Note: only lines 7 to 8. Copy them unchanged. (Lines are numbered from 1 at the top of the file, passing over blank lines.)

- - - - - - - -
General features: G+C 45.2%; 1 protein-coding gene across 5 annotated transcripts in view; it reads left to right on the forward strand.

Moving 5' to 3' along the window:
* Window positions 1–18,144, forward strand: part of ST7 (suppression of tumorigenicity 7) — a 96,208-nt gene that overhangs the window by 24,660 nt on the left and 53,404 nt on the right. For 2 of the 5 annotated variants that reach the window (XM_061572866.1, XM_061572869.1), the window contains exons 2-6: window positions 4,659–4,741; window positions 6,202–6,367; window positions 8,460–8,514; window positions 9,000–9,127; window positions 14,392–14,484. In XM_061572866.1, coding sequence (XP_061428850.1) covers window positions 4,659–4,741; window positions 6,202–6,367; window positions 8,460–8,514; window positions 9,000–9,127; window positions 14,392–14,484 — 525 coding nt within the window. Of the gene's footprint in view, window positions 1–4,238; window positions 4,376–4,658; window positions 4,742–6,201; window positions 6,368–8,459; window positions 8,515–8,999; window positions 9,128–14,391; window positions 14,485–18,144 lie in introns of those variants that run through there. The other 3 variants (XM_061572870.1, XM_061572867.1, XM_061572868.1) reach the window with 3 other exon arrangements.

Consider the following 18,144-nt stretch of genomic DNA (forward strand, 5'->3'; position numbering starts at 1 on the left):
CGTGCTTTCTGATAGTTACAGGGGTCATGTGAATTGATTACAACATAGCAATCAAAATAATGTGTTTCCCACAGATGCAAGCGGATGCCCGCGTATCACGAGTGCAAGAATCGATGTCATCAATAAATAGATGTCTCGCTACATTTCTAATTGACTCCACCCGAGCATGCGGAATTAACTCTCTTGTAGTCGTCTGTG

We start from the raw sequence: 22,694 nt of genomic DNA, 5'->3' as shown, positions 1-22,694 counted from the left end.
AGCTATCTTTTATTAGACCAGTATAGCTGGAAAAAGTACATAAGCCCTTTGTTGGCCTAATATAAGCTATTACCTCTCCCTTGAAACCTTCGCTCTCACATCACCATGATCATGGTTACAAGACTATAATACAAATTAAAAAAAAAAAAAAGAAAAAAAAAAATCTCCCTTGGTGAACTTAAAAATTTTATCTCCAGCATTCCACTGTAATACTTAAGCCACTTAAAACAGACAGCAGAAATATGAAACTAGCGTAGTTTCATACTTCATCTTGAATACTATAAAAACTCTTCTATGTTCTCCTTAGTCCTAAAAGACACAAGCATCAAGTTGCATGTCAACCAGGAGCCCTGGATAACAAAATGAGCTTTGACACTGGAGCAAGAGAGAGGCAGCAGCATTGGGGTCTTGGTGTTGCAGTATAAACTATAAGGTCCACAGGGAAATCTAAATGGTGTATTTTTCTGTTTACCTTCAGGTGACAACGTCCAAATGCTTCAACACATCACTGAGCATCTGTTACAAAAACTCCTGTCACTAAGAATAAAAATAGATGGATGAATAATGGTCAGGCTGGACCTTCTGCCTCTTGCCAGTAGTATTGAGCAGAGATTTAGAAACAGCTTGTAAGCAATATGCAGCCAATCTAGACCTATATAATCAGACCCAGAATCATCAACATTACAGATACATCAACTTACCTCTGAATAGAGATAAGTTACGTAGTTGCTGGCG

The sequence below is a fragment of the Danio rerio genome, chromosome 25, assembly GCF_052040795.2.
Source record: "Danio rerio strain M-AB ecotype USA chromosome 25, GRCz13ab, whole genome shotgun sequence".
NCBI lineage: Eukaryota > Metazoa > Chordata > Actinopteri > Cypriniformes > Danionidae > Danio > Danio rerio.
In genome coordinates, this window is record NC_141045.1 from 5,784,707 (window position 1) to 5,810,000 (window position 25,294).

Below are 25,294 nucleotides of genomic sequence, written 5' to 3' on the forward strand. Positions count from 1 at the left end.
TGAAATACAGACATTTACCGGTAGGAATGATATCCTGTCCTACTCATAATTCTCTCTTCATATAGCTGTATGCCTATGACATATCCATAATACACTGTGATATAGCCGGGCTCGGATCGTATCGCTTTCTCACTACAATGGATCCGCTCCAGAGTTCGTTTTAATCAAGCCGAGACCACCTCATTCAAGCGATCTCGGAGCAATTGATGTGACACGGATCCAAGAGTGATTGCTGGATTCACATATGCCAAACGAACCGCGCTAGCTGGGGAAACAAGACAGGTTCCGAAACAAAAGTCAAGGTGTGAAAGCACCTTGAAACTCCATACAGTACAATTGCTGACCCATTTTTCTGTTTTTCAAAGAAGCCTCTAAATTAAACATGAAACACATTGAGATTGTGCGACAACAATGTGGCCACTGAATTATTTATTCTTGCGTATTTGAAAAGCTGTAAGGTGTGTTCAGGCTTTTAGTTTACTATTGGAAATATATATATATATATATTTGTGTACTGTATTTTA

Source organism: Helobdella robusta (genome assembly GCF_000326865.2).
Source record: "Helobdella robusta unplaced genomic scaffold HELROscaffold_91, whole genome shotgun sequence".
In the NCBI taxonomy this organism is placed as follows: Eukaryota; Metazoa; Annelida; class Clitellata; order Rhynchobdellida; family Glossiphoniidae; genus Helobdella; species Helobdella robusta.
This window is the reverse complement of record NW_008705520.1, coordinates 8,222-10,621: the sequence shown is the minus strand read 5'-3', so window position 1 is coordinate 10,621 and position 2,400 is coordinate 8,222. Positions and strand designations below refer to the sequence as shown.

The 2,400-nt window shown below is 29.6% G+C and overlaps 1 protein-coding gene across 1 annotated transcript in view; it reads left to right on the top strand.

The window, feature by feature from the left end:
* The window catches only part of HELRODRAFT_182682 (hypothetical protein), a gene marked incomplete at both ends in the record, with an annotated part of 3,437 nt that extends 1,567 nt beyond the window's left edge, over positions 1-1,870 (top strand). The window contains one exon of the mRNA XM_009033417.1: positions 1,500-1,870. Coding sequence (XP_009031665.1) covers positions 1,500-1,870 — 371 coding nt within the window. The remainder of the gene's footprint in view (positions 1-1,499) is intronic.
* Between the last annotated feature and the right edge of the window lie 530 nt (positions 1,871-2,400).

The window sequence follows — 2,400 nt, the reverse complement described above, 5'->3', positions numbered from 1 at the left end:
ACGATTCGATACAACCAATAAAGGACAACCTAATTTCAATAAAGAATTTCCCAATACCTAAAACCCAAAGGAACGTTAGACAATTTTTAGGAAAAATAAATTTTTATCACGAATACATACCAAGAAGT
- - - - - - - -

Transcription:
AGCTATCTTTTATTAGACCAGTATAGCTGGAAAAAGTACATAAGCCCTTTGTTGGCCTAATATAAGCTATTACCTCTCCCTTGAAACCTTCGCTCTCACATCACCATGATCATGGTTACAAGACTATAATACAAATTAAAAAAAAAAAAAAGAAAAAAAAAAATCTCCCTTGGTGAACTTAAAAATTTTATCTCCAGCATTCCACTGTAATACTTAAGCCACTTAAAACAGACAGCAGAAATATGAAACTAGCGTAGTTTCATACTTCATCTTGAATACTATAAAAACTCTTCTATGTTCTCCTTAGTCCTAAAAGACACAAGCATCAAGTTGCATGTCAACCAGGAGCCCTGGATAACAAAATGAGCTTTGACACTGGAGCAAGAGAGAGGCAGCAGCATTGGGGTCTTGGTGTTGCAGTATAAACTATAAGGTCCACAGGGAAATCTAAATGGTGTATTTTTCTGTTTACCTTCAGGTGACAACGTCCAAATGCTTCAACACATCACTGAGCATCTGTTACAAAAACTCCTGTCACTAAGAATAAAAATAGATGGATGAATAATGGTCAGGCTGGACCTTCTGCCTCTTGCCAGTAGTATTGAGCAGAGATTTAGAAACAGCTTGTAAGCAATATGCAGCCAATCTAGACCTATATAATCAGACCCAGAATCATCAACATTACAGATACATCAACTTACCTCTGAATAGAGATAAGTTACGTAGTTGCTGGCG

The sequence below is a fragment of the Danio rerio genome, chromosome 25, assembly GCF_052040795.2.